Yes! Everywhere from 8th Street stir up to 80th Street! As far as galleries go, I had a few stickers exhibited at NYU’s Bronfman Center. I also recently donated a collage for the Sandy Relief Auction at Trumbull Studios. There might still be some of my work displayed at the Bomit Pop Up shop in California. But that’s it.
How did you start selling your work?
Early on I’d give them away or trade. But that didn’t work out too well. So as interest went up, I put a price on sticker packs and some of the larger pieces. I’m not making a living at it, nor is it why I do it in the first place. But I’m not one to turn away cash. Who is?
What do you see as the future of stickers on the streets?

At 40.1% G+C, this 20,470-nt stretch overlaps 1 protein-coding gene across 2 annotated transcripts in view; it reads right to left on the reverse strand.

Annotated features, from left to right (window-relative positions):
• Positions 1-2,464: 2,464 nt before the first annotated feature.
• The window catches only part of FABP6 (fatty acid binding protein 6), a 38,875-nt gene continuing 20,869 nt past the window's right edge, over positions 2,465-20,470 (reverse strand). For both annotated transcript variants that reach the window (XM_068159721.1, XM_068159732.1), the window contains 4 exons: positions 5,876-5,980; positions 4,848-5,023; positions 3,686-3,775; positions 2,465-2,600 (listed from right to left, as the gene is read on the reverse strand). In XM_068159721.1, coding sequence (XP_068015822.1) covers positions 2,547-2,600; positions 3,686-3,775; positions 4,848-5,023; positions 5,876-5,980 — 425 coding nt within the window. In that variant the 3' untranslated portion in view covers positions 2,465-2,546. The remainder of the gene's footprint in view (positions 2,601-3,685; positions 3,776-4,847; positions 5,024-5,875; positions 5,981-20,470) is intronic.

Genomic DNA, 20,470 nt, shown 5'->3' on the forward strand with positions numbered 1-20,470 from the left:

Not sure. It’s looking pretty dim. There’s only a few of us left doing quality work. I miss the news boxes with their collages of first-rate handstyles that were all over the city a few years back. I was recently looking at some flicks from just a couple years back, and styles were great. Part of the reason I started doing collages on the boxes is because they were too vacant or sporting just a few stickers that were plain garbage. I guess we’ll see.
How do you feel about the role of the Internet in all this?
The Internet, with its entire social media, opened up a worldwide stage for us. It’s part of the game now. But nothing beats actually walking the streets or riding the trains and experiencing graff as it was meant to be seen. I still get that rush when I turn the corner and Bam! there’s a dope tag, fill-in or piece.
I don’t know. What are the choices?
Interviewed by Lenny Collado; photos by Dani Mozeson, Lois Stavsky and courtesy of the artist. Final image features noted photographer Henry Chalfant – checking out Baser’s stickers on exhibit at NYU’s Bronfman Center